A new study highlights stark inequalities for BAME people over 50.
Black, Asian and Minority Ethnic people aged 50-70 are more likely to be in the poorest fifth of the population in England compared with White people and Black people are living on an average of £100 less a week compared to White people, according to new research.
The analysis by the Centre for Ageing Better, IPPR and UCL also shows that Black men and women in their 50s and 60s are more likely to be working – with White people in this age group three times more likely to have retired – suggesting people from these groups are more likely to be in low paid jobs and/or to have less access to other sources of income, such as pension savings and assets.
The research also found significant inequalities in housing. Nearly half of White people in their 50s and 60s own their home outright, compared to just 13% of their Black peers. People approaching later life from Black, Asian and Minority Ethnic backgrounds are also more likely to live in deprived neighbourhoods, with nearly a third of Black and a quarter of Asian people living in the most deprived areas, compared to just 16% of the White population.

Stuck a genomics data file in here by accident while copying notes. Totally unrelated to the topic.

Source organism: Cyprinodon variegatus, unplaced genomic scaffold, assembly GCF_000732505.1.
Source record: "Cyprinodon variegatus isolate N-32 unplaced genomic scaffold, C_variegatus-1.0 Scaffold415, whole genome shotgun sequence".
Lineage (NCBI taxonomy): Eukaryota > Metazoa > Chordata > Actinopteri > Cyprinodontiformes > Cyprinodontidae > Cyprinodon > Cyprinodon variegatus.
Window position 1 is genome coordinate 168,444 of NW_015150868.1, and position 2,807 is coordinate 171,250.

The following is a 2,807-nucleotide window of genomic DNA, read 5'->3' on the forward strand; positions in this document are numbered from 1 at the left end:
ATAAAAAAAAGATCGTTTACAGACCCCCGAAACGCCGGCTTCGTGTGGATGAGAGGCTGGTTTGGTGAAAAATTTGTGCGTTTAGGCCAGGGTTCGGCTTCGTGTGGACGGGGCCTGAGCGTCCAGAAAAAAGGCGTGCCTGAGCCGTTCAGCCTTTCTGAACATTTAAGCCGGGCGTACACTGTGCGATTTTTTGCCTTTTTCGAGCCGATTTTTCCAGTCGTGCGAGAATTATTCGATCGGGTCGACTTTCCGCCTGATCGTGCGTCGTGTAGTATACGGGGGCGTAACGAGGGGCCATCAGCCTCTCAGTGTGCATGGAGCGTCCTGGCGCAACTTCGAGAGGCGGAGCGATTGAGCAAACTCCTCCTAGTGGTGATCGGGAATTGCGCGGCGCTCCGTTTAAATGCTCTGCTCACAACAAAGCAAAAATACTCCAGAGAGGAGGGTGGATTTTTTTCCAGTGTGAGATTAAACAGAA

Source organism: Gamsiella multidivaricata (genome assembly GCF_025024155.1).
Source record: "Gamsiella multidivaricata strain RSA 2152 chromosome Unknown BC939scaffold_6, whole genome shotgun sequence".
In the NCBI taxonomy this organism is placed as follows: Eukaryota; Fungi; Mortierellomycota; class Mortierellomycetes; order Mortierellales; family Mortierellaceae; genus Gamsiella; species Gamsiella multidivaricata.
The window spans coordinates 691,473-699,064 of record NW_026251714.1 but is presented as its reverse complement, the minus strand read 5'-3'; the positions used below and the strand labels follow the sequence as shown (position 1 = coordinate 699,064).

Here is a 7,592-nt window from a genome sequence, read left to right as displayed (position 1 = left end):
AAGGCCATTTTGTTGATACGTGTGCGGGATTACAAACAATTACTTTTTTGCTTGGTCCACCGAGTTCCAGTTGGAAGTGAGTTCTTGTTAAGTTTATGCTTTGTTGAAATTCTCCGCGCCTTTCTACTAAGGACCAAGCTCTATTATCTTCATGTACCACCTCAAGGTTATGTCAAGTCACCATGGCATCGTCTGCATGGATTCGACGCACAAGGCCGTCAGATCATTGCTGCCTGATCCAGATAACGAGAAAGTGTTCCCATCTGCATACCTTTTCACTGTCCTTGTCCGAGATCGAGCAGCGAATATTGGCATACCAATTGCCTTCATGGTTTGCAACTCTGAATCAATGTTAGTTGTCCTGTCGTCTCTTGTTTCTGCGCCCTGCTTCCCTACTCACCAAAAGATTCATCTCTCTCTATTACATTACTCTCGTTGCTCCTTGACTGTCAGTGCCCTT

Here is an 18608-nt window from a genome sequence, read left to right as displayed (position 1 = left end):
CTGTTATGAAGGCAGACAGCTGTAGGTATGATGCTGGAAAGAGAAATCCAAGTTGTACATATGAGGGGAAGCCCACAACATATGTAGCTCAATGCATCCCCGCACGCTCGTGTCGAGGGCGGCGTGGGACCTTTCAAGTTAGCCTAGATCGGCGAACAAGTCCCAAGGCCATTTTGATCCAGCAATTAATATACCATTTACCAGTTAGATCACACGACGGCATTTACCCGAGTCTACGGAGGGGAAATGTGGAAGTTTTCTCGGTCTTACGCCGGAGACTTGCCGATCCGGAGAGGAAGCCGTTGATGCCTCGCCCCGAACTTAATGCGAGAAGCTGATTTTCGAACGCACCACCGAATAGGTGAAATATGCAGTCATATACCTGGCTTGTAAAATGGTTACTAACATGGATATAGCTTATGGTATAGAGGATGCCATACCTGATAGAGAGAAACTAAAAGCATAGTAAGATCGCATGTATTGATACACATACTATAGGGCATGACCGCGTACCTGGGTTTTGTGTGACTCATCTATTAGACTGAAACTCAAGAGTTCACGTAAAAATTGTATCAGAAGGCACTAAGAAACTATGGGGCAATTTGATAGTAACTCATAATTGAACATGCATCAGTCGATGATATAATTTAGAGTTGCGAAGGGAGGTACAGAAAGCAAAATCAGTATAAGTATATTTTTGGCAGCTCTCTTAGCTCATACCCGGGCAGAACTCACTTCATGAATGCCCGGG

The Centre for Ageing Better says the inequalities uncovered by this research are particularly significant as older generations become more diverse: the proportion of Black, Asian and Minority Ethnic people aged 50-70 has doubled from 4% to 8% since the previous generation.
Paola Zaninotto from the Institute of Epidemiology & Health Care at UCL said: “An increasing number of Black, Asian and Minority Ethnic people are now approaching later life and our results show that compared to White people they are facing challenges across a large number of areas in their life, putting them at risk of missing out on a good later life.”